Cry the Beloved Country – the big is in the small

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CRY, THE BELOVED COUNTRY, Richard Harris, James Earl Jones, 1995

 

On Saturday evening I had the privilege of being at Stormont Presbyterian church to introduce Cry the Beloved Country. You can read my introduction in relation to cinema and justice here.

Cry the Beloved Country is set in South Africa church minister Steven Kumalo is summoned from his village to Johannesburg. He finds is son has been jailed in connection with the robbery and consequential death of a white man. The father of the deceased is an apartheid supporter. When they encounter each other they come to the unexpected realisation not only about their sons but their own humanity.

The film had many emotional moments, many scenes that moved me as I watched the various injustices suffered by many of the characters portrayed. There was one moment however that stood out above the others.

When Richard Harris goes to visit the club that his son provided for local ‘native’ boys he is approached by the club manager. Harris portrays a man who supports apartheid and even at his son’s funeral refuses to shake the hand of a black mourner. His son knew no such prejudice. He saw past skin tone, past societal class and saw humanity. He also saw a gap in society, a lack of provision and in founding this club plugged a hole others ignored in order to prevent boys in the area from getting involved in many of the dangers on the Johannesburg streets.

The manager approaches the mourning father and tells him of all the great things he did for them and then he says

“They were small things but what he gave us was himself”

This is often what people refer to as the light bulb moment. I sat at the back of the room went against all film watching senses and wrote the quote in my phone.

Often we feel that acts of justice must be carried out on a large scale. The grand gesture and in today’s world with as much publicity as you can get.

We want people to know the good we do. Instagram, Twitter, Facebook the ‘look at my great life’ mentality that social media instigates and nurtures can detract from what it should really be all about.

The greater act may be something small, something unseen by those around you, without publicity. Where you give away part of yourself in order that someone else gains.

In 2016 this goes against the norm. This is outside the box thinking. This idea of small meaningful heartfelt gesture over grandstanding would never be considered by some

If the meek are to inherit the earth. This way of acting maybe the most subversive method of seeing justice done we could ever encounter.

 

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Cinematic Justice & Kevin Costner

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Last night I was invited to introduce Cry the Beloved Country at Stormont Presbyterian church as part of their justice month. I’ll blog a little on Cry the Beloved Country later but first here is last night’s introduction  on how the justice we should strive for looks a lot like Kevin Costner.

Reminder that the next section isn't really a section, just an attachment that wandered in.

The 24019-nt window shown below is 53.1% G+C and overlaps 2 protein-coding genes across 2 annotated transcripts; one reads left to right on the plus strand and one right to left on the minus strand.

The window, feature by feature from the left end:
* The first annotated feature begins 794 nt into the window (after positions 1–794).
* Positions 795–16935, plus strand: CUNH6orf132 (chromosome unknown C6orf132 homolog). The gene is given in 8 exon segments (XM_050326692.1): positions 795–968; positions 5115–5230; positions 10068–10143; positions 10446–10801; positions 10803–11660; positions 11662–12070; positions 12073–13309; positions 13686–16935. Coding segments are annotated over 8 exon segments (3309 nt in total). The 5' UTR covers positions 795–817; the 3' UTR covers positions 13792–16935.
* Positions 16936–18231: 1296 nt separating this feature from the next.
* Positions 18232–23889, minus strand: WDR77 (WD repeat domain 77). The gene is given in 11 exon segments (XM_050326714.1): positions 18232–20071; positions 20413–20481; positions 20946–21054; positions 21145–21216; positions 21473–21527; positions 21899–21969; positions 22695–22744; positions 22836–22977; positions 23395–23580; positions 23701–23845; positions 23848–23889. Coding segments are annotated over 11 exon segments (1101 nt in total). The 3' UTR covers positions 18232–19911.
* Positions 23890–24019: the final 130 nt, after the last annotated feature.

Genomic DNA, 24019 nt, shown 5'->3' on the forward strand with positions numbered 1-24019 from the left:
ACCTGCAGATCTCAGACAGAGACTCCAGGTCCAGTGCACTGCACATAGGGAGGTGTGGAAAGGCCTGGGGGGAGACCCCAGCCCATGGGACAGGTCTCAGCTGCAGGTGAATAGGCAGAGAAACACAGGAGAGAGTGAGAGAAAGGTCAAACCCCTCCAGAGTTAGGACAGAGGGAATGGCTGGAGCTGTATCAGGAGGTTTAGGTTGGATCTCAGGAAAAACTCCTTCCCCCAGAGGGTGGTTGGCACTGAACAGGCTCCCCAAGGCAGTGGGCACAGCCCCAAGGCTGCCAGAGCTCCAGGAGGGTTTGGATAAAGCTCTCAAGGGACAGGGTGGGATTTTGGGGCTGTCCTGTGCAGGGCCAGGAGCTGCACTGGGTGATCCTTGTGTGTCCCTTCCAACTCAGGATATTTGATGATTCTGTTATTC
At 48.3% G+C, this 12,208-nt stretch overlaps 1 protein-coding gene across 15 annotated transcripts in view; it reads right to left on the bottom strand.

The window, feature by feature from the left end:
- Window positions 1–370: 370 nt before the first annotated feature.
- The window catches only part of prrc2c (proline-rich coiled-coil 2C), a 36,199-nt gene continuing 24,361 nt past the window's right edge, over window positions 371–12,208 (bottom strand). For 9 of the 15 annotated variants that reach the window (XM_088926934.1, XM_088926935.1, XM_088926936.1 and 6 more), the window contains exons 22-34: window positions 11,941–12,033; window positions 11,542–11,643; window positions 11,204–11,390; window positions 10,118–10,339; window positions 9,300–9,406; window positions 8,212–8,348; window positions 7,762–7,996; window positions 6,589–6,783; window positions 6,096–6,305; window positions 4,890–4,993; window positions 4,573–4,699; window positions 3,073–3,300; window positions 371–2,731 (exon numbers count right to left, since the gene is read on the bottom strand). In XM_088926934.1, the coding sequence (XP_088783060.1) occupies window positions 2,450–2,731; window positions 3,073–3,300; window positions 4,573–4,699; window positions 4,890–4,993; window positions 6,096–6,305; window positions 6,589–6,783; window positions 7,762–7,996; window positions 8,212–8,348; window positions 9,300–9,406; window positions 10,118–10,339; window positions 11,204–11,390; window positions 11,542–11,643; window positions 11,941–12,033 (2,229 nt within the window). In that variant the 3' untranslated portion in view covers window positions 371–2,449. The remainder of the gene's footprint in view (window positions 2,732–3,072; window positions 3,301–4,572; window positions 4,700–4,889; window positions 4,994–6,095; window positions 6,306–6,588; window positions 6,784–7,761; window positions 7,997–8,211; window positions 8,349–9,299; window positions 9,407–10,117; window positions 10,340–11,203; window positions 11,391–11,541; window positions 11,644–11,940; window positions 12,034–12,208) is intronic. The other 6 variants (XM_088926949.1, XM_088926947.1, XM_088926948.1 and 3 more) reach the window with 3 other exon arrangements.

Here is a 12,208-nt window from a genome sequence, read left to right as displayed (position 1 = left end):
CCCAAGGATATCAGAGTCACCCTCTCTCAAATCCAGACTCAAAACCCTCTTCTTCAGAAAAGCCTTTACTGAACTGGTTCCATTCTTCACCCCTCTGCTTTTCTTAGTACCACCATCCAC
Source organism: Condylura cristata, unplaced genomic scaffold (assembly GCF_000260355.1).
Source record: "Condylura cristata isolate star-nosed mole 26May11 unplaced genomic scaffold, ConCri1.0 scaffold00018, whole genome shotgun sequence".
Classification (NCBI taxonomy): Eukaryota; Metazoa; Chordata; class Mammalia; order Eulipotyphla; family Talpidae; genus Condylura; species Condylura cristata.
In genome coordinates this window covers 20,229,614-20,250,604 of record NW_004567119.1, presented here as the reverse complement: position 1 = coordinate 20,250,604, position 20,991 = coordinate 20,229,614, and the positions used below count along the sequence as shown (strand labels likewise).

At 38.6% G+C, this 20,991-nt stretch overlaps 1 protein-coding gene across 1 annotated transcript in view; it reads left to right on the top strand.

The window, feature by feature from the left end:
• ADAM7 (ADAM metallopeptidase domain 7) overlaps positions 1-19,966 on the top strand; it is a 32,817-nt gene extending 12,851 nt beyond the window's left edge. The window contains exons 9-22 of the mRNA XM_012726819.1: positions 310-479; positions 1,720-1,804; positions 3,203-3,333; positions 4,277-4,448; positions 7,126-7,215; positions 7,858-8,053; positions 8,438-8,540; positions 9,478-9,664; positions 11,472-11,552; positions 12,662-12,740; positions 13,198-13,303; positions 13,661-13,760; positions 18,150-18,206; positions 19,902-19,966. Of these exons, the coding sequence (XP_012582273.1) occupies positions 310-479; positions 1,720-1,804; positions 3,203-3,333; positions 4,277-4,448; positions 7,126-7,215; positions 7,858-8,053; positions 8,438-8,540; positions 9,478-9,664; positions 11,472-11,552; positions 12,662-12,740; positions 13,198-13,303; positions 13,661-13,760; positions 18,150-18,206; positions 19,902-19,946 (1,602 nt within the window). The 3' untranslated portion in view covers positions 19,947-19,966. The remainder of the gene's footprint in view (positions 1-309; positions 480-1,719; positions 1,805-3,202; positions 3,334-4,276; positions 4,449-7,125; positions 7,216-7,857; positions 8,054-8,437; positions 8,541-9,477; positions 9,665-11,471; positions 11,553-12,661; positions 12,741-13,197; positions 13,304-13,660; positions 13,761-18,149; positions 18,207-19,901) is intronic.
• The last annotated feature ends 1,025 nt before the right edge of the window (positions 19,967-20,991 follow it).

What does cinematic justice look like?

Dare I suggest it looks like Kevin Costner but first a little bit of Deuteronomy & James. Deuteronomy is not many people’s go to for biblical quotes and inspirations around just but Deuteronomy 27:19 puts it bluntly for us:

“Cursed be anyone who deprives the alien, the orphan and the widow of justice”

The biblical imperative is clear long before Jesus of how we are to act.

Some say that faith alone is enough for the Christian. The belief in the death and resurrection of Jesus is sufficient and will see us safely into the golden streets of heaven.

I’ve never liked that suggestion.

For me it makes Christianity nothing more than a box ticking exercise. Believe these simple steps and have your ticket punched into the grandest club house of them all.

I can’t believe that.

James 2 14-18 is the antidote to this school of thought an speaks of the value of work and says

“So faith by itself, if it has no works, is dead”

One if these works I believe, is the pursuit of justice and that brings me to Kevin Costner.

Costner has never played Jesus on screen but in Robin Hood Prince of Thieves he wasn’t that far away.

Have you ever considered how radical a story Robin Hood is?

King Richard has left for the Crusades and left his brother, John, in charge. John has none of his brother’s good intent and England very quickly descends into a land of greed and corruption with a structure that squeezes its people for all they have.

Taxes up and the value of people down and more scandalous all lords, authority and the church come on board.

One man thought rises up against this.

Robin sets himself in opposition to society, gathers a group of disciples and set about their radical mission. They attempt to redress the balance, taking from the rich giving to the poor, sheltering the infirm and protecting women.

Now you may think I’m stretching parallels and its important to say that I’m not suggesting that seeking justice means taking to the woods with mates, bows and arrows in hand and ambushing people in fancy cars. However when Jesus tell us to feed the hungry, clothe the naked, heal the sick. Robin Hood is no that far away from living this command out.

Ask yourself who is the more Christ like? The outlaw attempting to redress the balance; or the pious priests of the church collecting alms from the poor for the wealthy and refusing to be their advocate?

Robin Hood rises against a society that doesn’t work. Robin Hood takes action against a society that does not protect all of its citizens’ welfare and is no longer fit for purpose.

The question then needs to be asked of us. Are we any further on in 2016?